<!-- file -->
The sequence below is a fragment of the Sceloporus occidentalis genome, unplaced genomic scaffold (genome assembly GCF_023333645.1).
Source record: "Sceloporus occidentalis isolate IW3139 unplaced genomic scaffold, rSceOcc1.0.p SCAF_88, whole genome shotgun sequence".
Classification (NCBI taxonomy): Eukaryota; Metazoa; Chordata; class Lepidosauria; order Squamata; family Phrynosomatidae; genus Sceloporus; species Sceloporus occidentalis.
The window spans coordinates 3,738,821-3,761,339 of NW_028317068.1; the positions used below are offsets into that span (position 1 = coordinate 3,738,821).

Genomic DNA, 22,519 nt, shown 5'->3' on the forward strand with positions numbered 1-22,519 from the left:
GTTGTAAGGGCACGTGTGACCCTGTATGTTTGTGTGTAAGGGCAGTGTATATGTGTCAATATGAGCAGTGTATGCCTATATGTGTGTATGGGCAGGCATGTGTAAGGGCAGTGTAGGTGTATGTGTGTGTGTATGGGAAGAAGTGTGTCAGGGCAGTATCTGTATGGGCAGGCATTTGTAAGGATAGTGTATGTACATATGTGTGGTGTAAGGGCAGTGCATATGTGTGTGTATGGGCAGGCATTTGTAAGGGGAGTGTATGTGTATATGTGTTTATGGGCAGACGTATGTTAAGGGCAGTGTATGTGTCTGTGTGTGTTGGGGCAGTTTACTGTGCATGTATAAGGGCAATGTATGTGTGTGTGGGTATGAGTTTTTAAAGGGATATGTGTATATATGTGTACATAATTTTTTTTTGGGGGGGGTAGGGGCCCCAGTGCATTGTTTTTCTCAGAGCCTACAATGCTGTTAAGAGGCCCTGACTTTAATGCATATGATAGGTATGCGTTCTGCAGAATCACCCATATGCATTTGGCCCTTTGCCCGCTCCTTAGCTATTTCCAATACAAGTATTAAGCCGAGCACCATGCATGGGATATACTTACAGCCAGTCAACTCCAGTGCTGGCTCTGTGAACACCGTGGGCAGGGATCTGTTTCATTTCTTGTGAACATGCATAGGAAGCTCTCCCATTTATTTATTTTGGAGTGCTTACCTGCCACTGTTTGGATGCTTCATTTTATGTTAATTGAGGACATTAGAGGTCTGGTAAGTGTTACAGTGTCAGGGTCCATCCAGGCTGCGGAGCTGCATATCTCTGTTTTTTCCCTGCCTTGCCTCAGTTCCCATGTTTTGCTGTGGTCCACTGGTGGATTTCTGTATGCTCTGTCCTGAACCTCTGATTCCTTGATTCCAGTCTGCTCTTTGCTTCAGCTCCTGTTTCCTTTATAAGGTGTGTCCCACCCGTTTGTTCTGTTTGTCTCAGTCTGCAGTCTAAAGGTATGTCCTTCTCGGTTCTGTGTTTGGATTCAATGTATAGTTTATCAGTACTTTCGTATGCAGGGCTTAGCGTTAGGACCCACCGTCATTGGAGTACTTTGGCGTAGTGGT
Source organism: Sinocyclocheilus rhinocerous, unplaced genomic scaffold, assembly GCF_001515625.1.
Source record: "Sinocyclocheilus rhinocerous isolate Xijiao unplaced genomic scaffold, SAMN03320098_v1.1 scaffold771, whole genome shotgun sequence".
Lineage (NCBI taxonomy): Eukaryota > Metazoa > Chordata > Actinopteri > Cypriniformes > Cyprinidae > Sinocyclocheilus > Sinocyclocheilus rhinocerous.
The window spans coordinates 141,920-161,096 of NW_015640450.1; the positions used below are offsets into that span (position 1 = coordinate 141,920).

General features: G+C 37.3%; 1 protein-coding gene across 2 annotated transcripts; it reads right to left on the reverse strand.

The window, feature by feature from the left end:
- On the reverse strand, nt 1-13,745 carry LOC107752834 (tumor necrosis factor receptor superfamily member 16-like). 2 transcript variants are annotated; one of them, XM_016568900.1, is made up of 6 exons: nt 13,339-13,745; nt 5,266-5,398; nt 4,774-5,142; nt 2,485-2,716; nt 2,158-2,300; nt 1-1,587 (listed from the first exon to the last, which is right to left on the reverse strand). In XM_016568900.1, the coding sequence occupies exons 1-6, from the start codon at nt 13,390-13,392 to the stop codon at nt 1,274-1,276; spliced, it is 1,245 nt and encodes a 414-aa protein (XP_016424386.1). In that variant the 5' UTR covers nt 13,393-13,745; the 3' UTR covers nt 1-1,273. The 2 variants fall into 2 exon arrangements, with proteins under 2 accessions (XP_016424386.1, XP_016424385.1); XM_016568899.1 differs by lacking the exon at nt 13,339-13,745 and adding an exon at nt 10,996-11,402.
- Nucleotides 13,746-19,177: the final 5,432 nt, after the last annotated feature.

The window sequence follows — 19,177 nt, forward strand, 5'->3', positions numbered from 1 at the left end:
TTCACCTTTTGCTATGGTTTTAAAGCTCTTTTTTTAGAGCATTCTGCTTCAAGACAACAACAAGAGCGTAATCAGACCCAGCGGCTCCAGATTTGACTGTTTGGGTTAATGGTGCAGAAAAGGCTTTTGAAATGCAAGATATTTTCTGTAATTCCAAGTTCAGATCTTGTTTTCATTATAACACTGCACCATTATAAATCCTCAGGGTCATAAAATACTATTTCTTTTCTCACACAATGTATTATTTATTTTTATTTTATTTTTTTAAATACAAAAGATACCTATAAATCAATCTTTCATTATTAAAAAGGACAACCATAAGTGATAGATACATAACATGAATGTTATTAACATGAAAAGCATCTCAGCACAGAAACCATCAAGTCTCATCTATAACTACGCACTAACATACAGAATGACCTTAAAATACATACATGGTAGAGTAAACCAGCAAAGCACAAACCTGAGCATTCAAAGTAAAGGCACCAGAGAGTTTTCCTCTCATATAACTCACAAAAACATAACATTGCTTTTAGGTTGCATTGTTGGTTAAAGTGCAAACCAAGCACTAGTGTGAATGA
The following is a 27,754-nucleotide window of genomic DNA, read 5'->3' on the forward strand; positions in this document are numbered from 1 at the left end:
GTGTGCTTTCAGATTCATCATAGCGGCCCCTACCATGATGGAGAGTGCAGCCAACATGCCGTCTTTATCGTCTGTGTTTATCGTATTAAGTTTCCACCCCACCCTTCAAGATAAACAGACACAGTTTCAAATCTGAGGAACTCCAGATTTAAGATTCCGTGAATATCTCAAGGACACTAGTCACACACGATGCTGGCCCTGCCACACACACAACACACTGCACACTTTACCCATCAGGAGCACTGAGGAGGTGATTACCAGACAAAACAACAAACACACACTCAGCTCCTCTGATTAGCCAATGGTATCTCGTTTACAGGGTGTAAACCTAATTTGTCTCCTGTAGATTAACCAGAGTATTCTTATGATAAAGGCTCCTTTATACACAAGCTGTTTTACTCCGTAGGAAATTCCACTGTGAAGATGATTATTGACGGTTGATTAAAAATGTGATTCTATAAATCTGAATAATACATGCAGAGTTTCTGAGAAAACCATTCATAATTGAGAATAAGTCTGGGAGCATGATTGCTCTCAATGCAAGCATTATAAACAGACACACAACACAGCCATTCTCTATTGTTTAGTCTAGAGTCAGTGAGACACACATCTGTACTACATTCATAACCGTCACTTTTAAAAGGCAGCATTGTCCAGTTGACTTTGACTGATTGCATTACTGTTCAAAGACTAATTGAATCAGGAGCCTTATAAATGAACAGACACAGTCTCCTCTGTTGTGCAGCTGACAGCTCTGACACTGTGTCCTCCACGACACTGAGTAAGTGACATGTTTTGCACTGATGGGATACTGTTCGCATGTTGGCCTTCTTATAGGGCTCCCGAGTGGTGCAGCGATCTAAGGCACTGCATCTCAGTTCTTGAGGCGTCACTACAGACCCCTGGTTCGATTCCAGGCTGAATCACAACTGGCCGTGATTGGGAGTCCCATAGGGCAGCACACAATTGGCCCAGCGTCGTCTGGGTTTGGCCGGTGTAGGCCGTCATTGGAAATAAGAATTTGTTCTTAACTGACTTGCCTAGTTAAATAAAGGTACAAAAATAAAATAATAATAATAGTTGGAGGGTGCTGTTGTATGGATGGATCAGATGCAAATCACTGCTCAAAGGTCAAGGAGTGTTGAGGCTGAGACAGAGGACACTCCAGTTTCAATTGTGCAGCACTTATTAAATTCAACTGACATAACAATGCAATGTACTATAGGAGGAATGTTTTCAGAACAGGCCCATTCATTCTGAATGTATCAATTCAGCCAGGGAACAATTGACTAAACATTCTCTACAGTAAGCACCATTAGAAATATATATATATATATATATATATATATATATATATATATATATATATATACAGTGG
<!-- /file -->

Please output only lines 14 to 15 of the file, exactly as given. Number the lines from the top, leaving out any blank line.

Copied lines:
- Nucleotides 13,746-19,177: the final 5,432 nt, after the last annotated feature.

The window sequence follows — 19,177 nt, forward strand, 5'->3', positions numbered from 1 at the left end: